Ethylene and senescence processes
Graham, L. E., Schippers, J. H. M., Dijkwel, P. P. and Wagstaff, C. (2012) Ethylene and senescence processes. In: McManus, M. T. (ed.) The plant hormone ethylene. Annual plant reviews (44). Wiley-Blackwell, Oxford, pp. 305-341, Chapter 12. ISBN 9781444330038
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To link to this article DOI: 10.1002/9781118223086.ch12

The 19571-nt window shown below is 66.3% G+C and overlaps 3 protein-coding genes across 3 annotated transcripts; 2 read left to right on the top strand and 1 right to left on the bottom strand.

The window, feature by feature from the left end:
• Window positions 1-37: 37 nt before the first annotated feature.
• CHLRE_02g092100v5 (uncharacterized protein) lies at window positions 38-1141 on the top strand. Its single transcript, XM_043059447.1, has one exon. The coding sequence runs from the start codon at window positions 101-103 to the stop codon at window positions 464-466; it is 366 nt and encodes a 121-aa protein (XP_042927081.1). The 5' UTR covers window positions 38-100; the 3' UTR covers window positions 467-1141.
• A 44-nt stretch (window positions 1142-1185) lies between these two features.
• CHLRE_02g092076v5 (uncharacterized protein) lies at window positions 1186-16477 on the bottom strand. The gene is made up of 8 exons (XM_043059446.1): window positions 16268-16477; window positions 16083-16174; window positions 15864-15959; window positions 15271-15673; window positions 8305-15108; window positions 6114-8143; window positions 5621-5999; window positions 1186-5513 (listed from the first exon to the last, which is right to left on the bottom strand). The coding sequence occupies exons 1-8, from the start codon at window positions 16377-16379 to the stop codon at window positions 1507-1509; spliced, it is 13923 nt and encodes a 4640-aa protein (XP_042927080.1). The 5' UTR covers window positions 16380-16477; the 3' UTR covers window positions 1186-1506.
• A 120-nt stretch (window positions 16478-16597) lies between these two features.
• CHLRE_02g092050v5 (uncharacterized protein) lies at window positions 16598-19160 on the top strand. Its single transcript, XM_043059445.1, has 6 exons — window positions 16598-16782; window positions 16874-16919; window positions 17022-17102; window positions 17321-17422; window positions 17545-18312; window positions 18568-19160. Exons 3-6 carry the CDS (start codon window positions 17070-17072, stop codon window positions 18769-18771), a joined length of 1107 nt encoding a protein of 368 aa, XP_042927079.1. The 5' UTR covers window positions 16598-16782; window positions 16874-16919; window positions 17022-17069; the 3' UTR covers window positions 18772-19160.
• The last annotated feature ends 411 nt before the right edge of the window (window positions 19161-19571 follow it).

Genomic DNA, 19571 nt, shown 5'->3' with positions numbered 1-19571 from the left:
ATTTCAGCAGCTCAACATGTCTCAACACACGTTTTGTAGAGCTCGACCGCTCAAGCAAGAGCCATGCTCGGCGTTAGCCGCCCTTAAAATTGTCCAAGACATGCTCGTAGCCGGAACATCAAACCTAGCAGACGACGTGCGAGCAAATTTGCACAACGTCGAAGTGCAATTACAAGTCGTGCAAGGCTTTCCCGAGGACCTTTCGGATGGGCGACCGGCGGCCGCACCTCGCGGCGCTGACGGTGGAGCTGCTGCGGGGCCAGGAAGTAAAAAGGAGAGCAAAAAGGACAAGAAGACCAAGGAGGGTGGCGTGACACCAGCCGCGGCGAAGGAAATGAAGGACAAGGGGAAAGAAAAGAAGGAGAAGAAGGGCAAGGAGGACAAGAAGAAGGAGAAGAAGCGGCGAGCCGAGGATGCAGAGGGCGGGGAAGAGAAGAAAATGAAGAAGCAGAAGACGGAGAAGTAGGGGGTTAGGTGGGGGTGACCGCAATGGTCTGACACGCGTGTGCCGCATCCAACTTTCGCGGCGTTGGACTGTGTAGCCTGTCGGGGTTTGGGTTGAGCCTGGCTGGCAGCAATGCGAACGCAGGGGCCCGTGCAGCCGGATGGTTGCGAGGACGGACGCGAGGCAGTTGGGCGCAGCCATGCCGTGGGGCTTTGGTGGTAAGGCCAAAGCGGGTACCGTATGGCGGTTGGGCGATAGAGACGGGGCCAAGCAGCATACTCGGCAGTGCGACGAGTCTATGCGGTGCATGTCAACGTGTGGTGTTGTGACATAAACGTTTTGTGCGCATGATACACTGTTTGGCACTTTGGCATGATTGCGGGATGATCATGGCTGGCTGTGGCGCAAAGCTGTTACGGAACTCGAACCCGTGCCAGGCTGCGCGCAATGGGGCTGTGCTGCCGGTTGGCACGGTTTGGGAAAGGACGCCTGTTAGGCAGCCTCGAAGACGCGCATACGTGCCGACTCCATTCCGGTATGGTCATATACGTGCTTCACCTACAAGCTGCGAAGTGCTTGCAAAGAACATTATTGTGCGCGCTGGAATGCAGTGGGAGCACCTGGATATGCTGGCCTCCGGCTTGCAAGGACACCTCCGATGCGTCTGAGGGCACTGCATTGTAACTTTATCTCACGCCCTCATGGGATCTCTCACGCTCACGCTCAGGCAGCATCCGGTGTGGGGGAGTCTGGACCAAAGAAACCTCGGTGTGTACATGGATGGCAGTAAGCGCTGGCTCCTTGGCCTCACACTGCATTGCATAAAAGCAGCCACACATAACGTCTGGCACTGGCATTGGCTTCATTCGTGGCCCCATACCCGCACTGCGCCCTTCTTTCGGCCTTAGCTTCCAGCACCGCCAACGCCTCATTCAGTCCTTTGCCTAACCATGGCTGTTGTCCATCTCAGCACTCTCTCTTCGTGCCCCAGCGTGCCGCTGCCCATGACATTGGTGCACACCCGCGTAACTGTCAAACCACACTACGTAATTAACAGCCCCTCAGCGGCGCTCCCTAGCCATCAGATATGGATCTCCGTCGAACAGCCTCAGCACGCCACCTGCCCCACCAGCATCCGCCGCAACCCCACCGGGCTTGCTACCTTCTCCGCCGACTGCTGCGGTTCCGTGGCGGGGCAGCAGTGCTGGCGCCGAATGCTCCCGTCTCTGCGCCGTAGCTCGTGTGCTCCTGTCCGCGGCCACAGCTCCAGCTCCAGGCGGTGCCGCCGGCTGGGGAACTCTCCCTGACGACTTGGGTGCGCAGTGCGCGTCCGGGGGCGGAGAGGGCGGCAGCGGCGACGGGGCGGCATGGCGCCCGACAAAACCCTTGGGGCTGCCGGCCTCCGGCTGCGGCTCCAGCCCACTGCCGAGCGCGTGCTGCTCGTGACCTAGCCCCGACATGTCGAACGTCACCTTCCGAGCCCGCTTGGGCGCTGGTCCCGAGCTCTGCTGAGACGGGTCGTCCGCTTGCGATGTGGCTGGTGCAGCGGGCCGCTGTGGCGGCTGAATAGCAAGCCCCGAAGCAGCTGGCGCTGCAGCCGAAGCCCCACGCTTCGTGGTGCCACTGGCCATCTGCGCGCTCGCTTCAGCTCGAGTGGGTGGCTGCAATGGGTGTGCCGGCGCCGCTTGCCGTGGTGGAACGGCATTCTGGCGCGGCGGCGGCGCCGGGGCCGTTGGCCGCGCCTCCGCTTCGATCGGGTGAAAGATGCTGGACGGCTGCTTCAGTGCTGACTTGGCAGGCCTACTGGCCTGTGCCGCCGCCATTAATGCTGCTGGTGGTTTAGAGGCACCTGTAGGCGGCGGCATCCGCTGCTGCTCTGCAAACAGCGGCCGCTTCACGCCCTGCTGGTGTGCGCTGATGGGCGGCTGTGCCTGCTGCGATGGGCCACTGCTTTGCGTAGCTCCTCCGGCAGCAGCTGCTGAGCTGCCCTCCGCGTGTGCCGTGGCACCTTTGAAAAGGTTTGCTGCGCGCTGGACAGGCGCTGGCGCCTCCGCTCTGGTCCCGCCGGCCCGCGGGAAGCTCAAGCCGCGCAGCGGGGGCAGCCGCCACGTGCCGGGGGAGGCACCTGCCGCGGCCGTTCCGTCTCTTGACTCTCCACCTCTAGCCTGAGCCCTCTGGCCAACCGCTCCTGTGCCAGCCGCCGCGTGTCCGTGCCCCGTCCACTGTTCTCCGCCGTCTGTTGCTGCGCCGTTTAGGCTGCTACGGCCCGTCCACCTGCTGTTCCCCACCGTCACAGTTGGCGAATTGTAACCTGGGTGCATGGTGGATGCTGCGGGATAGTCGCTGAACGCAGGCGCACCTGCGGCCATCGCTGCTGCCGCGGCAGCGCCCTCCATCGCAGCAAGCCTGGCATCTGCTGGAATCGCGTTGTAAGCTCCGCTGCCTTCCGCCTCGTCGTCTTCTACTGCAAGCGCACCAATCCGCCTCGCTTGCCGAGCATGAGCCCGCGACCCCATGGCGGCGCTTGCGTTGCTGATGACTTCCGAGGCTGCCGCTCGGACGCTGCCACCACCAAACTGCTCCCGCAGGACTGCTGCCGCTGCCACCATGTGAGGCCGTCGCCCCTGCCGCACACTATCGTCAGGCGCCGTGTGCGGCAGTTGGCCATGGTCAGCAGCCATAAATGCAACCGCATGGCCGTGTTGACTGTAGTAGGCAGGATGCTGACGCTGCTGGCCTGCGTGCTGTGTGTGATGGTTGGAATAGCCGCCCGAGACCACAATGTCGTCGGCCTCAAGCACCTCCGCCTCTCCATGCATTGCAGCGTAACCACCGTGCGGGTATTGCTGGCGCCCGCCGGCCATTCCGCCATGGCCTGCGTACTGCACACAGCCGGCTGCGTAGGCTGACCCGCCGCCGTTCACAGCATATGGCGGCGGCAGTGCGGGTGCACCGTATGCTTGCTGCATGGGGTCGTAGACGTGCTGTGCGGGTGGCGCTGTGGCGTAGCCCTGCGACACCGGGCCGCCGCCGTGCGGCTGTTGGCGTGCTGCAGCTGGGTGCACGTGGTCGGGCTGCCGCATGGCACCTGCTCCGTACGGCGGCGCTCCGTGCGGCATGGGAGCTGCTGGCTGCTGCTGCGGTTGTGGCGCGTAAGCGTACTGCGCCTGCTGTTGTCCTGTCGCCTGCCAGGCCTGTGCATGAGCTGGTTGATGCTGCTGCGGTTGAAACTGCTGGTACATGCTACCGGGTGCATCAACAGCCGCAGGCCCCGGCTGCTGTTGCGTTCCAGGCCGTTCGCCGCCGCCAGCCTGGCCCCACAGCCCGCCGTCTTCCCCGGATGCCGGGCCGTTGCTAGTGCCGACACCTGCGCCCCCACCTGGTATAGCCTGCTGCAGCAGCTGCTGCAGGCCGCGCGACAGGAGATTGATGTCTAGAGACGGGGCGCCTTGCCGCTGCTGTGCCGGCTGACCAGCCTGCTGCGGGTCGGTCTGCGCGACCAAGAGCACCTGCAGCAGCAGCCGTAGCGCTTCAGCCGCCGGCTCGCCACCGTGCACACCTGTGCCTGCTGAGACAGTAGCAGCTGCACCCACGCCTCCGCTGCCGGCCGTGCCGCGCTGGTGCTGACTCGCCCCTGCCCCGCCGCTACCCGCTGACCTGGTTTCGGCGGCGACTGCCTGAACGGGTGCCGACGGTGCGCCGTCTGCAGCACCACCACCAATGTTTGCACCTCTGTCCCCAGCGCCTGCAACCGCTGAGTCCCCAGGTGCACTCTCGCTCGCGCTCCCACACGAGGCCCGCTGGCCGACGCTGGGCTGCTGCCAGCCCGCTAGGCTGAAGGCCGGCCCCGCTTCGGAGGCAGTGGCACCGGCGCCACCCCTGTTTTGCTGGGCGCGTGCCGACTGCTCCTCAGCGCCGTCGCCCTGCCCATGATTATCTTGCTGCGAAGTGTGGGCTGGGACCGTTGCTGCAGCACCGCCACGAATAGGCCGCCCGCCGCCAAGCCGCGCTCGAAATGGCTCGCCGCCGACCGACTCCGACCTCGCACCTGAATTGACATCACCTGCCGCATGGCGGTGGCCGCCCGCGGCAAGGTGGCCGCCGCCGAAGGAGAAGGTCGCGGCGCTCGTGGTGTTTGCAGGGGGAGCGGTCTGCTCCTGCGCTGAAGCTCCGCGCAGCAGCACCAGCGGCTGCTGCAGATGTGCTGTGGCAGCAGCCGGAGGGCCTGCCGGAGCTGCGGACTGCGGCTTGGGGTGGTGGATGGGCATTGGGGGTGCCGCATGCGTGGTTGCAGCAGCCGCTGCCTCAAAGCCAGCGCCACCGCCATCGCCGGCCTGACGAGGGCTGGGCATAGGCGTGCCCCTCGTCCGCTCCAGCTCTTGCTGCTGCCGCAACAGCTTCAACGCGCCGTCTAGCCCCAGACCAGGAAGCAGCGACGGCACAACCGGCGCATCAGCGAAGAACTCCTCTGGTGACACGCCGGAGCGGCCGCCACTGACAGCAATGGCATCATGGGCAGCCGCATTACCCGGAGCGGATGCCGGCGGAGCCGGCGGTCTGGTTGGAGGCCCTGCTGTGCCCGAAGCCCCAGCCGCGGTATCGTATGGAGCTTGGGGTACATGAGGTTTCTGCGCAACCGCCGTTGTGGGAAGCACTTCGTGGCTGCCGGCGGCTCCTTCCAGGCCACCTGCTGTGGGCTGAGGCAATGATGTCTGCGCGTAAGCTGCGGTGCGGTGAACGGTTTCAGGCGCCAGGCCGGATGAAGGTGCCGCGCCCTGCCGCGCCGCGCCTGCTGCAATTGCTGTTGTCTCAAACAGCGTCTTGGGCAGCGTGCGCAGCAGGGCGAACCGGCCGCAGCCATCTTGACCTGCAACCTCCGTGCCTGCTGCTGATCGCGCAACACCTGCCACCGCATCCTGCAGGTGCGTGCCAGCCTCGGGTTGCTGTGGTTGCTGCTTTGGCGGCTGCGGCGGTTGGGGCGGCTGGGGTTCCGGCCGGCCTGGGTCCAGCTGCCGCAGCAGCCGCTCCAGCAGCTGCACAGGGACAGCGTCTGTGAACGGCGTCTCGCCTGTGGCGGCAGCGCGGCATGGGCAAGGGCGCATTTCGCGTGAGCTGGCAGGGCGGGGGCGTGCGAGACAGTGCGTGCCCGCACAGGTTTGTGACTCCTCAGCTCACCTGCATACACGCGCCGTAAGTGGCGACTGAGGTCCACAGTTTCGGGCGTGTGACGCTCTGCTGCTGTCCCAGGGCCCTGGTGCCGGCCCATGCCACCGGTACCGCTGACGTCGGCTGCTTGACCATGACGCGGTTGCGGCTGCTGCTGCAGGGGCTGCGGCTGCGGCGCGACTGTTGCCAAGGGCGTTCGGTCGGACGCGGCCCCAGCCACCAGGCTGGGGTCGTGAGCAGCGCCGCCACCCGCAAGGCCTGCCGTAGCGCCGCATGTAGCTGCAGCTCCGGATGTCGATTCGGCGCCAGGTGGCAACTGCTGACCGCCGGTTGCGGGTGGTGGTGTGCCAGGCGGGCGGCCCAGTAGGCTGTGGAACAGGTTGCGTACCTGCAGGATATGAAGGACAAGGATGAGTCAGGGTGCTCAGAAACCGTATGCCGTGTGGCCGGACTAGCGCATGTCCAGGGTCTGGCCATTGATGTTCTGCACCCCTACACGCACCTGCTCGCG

Senescence is a vitally important sequence of events in the latter phase of the life cycle of a plant that determines yield and reproductive success. In many species, and in different plant organs, ethylene is a key regulator of senescence and an increased understanding of the way the hormone functions will enable the timing and location of senescence to be manipulated in order to improve yield, quality and longevity. This chapter examines the physiological and molecular regulation of senescence in different plant organs and introduces the concept of the ‘senescence window’ in which plant organs are receptive to ethylene-mediated senescence cues. Several studies have attempted to elucidate global patterns of the regulation of senescence, which have enabled the function of ethylene to be placed in the context of the involvement of other, often antagonistic, hormones in the execution of senescence and downstream processes. Finally, we examine the consequences of senescence for post-harvest biology, an area where the control of ethylene action has been actively sought in order to control precisely the timing of senescence and ripening processes so that crop quality can be enhanced and maintained.